THE BOOK OF ESTHER:By Henry Jaegers
We come now, to the final section of the historical books ending with the book of Esther. Although Esther appears last among the three final historical books, the events took place prior to the arrival of Ezra to Jerusalem. It covers the period Of time when Israel was summoned through the edict of Cyrus to build the temple of God. The people living during the time of Esther, were those who refused to go to Jerusalem and chose rather to stay behind. This little bit of history is significant because unlike the other books, it mentions nothing about the temple, the law, the sacrifices or even God himself.
Some have questioned why this book is part of the word of God, but by careful examination we find, that although the name of God is not mentioned, the activity of God is very much in place. G. Campbell Morgan, uses the word “Providence” to explain the absence of God in this book. The word “Providence” he defines as the foresight of God resulting in activity. This idea of “Providence” can only be attributed to God Himself.
When we think of this term “Providence”, we then begin to see God in operation and totally in control over his people. There is nothing coincidental about activities in this book for as we think of God's foresight, we are forced to consider that although he is operating in the shadows of history, he is not inactive and his power is still in operation as he maintains sovereignty over his people.
The main character in this book, of course, is Esther, but actually there were five in this book which deserve our consideration for in the lives of these individuals we see the activity of God clearly. Ester’ name before she became queen, was, “Hadassah”. The name comes from the beautiful flower sent forth by the Myrtle tree formerly unknown in Palestine, but later became the tree of the nation of Israel because of its beautiful flowers and fragrance. That word describes not only the outward beauty of Esther, but the beauty of her character within. When she arrives in Persia, her name was changed to Esther not much different than her other name. It refers to a star but the star in mind describes the shape of the flower on the Myrtle tree. There is no doubt that as we read this marvelous book we are captivated by the inner beauty of Esther and it is no wonder that her beauty caught the attention of the king. But all of that falls into insignificance when we recognize the purpose of God in all of this.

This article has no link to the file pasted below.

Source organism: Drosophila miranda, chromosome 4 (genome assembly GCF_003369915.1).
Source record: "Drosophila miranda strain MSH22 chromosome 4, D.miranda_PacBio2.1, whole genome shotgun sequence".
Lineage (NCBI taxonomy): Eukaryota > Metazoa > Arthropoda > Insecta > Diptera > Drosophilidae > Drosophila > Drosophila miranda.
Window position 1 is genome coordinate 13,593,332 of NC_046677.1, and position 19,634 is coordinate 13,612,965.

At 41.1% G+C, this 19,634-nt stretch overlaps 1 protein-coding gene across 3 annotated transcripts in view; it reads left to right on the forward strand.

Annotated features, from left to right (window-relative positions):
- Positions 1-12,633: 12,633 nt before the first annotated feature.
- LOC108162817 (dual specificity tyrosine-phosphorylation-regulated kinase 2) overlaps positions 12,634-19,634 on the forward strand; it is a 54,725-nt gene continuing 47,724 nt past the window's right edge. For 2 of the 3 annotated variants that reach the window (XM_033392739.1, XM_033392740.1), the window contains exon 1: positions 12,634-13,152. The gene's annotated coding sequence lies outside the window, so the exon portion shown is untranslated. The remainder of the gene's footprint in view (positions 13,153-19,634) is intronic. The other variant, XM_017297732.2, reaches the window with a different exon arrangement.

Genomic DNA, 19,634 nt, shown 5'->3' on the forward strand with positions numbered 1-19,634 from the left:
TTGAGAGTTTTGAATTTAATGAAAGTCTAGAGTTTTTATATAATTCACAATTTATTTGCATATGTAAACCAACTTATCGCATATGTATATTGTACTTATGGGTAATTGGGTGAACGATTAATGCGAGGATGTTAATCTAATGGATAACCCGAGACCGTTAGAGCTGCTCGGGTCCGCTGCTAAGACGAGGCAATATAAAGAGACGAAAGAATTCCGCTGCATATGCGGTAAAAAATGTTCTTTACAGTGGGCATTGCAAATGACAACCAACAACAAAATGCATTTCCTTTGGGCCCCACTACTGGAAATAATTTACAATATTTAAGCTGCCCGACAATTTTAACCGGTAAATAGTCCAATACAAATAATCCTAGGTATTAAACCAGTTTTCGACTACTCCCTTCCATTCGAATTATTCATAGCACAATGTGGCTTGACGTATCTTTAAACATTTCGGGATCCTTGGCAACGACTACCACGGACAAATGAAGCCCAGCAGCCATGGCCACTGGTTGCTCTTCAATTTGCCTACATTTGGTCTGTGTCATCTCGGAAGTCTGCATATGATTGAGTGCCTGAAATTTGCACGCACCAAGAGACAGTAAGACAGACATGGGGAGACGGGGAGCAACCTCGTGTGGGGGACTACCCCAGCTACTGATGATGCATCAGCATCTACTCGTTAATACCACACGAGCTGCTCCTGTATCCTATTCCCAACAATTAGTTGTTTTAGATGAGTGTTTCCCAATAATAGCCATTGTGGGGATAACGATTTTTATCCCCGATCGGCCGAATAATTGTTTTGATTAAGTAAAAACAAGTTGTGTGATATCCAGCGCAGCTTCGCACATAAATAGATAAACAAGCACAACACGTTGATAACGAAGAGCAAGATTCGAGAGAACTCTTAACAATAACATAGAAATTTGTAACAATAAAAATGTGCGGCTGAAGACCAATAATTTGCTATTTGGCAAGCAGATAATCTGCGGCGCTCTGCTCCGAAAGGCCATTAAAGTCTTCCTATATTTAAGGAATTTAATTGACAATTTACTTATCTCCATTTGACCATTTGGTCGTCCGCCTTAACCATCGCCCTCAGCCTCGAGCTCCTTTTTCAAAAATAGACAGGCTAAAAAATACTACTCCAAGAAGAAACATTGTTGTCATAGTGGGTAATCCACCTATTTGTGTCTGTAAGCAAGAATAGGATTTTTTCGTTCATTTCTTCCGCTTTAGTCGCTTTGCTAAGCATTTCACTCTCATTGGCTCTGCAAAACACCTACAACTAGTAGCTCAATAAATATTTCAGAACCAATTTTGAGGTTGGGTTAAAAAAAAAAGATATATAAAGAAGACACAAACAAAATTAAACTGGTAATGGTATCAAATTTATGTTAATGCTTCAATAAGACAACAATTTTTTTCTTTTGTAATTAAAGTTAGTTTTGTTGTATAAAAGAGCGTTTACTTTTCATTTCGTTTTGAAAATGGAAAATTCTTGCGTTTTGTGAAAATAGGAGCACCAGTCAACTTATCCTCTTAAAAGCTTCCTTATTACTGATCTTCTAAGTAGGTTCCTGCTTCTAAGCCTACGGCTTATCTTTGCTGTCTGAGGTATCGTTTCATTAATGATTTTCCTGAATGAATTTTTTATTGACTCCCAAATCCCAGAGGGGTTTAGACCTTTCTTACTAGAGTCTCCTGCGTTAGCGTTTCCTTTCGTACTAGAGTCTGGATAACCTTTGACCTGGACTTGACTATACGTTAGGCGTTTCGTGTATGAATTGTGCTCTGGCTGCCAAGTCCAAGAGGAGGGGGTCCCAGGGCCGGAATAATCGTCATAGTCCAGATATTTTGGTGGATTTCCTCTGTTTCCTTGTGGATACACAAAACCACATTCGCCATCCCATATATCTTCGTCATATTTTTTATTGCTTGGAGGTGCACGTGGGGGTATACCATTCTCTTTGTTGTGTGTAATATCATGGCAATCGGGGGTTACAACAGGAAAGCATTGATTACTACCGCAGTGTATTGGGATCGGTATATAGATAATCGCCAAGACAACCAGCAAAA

There are five main characters throughout this book and to each of these we see the providence of God in operation. Beginning with the king, Ahasuerus
and his wife, Vashti. We may wonder how God could be active in such ungodly situations but he stands in the shadows and remains in control despite the will of man determined to please himself.
The third character, although the main one, is Esther. Her relationship to her uncle Mordecai, and her marriage to the king enabled her to be an intercessor which proves to be very important.
The fourth person of importance was Mordecai, although he was a man of low position, he was able through his activities to detect danger. And spoke to Esther on behalf of the people he represented to the king.